Brandon Libby, 36, enters a Cumberland County Superior Courtroom for a hearing Friday. Libby is charged with murder in the death of his girlfriend, Amanda Brown, in 2021. Shawn Patrick Ouellette/Staff Photographer

Lt. David Hall was in the kitchen of a Standish home on June 16, 2021, when he heard other Cumberland County sheriff’s deputies shout “10-48” – the code for a dead body.

Officers had just kicked down the front door because they were told a woman inside had been shot. Amanda Brown, 29, was found upstairs. She was cold to the touch, according to court records.

Her boyfriend, Brandon Libby, 36, would later tell police that Brown had been dead since June 14, court records say.

Libby, who is charged with murder in connection with Brown’s death, appeared in Cumberland County Superior Court on Friday afternoon as attorneys argued over what evidence could be used in his trial.

He sat quietly as a video played of Hall and other officers entering his Standish home more than two years ago. Officers had their guns out and were repeatedly shouting “sheriff’s office” as they passed some clutter in the kitchen, a dog food bowl and children’s toys. The couple had two young children.

Libby was arrested about four months later after a direct indictment and pleaded not guilty to murder on Nov. 8, 2021. He is scheduled for trial in June and is being held at the Cumberland County Jail.


His attorneys, Matthew Crockett and Robert Andrews, asked a judge to rule that evidence from Libby’s home, obtained after officers broke down his door, cannot be shown to jurors because it was obtained without a search warrant. Superior Justice MaryGay Kennedy did not issue a ruling Friday.

Crockett and Andrews are also asking the court to toss out statements Libby made to Maine State Police detectives while he was at the hospital on June 16, hours before they told Libby he had a right to remain silent and a right to an attorney. His lawyers said police intentionally delayed reading him his Miranda rights, even though he was already in police custody.

“From our perspective, Miranda is something that has to be read as soon as possible,” Andrews said.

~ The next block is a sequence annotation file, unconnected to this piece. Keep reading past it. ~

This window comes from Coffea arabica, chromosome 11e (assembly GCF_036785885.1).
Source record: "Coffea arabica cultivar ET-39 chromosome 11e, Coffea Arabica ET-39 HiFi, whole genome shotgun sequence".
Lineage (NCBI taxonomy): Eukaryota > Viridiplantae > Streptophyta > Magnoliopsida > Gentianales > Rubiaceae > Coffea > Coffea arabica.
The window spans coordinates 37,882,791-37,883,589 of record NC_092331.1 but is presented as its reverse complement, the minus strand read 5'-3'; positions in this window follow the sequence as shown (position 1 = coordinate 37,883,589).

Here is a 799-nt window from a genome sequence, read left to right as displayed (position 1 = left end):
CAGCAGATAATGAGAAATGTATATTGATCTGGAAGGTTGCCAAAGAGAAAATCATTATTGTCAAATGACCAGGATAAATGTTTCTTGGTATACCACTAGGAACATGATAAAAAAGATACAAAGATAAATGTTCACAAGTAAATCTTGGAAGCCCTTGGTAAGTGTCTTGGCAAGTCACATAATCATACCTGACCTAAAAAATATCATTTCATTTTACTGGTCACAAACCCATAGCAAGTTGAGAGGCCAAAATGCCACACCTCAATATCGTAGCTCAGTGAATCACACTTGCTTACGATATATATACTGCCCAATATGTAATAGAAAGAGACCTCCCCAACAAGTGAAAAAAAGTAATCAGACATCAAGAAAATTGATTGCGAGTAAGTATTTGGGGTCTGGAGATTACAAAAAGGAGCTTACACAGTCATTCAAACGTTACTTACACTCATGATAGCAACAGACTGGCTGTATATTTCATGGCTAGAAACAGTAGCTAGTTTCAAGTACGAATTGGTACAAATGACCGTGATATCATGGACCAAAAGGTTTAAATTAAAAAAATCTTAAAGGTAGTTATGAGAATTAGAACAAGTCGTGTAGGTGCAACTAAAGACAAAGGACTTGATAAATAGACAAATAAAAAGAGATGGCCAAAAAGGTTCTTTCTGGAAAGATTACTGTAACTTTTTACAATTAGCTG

It is not clear from court records what statements Libby made; the records only say he “spontaneously volunteered information about what happened to Amanda.”

Libby was taken to a hospital in Sanford that afternoon. The Maine State Police Tactical Team had been called to North Waterboro, where he had barricaded himself inside his ex-fiancée’s home. His family was worried he would hurt himself, according to court records.

Prosecutors argued the evidence collected from Libby’s home and his statements at the hospital are fair game – deputies were justified in entering the home because they thought there was a chance Brown was still alive and needed medical attention, said Assistant Attorney General Donald Macomber.


He argued that the only information sheriff’s deputies in Standish had “was that Amanda Brown had been shot in the stomach.”

“They had a duty to immediately enter the home to check on her condition,” he said.

Assistant Attorney General Don Macomber speaks during a court hearing for Brandon Libby on Friday. Shawn Patrick Ouellette/Staff Photographer

Macomber said Libby’s hospital statements were delivered without any prodding from police, and that Miranda rights weren’t necessary before an interrogation began.

But Libby’s lawyers believe that sheriff’s deputies knew Brown was already dead, making their forced entry unconstitutional. And they said Libby should have been read his rights sooner because he was in custody and officers were recording him.

Detective Lauren Edstrom, who was with Libby at the hospital, told the court she had a recording device in case Libby said something relevant to an investigation.

“Would it be reasonable to agree that you were recording because you hoped he would make statements?” Andrews said.


“That’s not what I said,” Edstrom said. “It was in case he made any statements.”

Libby later agreed to be interviewed by police and was read his rights. He was released from the hospital that night.

Brandon Libby, left, talks with his attorneys Matthew Crockett, center, and Rob Andrews at the Cumberland County Superior Courthouse on Friday. Shawn Patrick Ouellette/Staff Photographer

Libby’s family initially told police that the couple had gotten into a fight and Brown pointed a gun at Libby. They said he shot her in the stomach while trying to push the firearm away.

A few days after Brown was found dead, her mother, Jeanine Brown, accused Libby of killing her daughter in a protection from abuse order filed on behalf of the couple’s two children, who were 2 and 3 years old at the time.

In the filing, Jeanine Brown said the children were home when Libby shot their mother and then fled. She alleged Libby had been physically and mentally abusive and that he drank hard liquor daily.

“I am in fear of my life and safety (and those) of my grandchildren,” Jeanine Brown wrote in a June 21 affidavit requesting the temporary protection order. “On June 15 I believe he (Brandon) shot and killed my daughter in their home with both children present. Brandon Libby is stating self-defense.”

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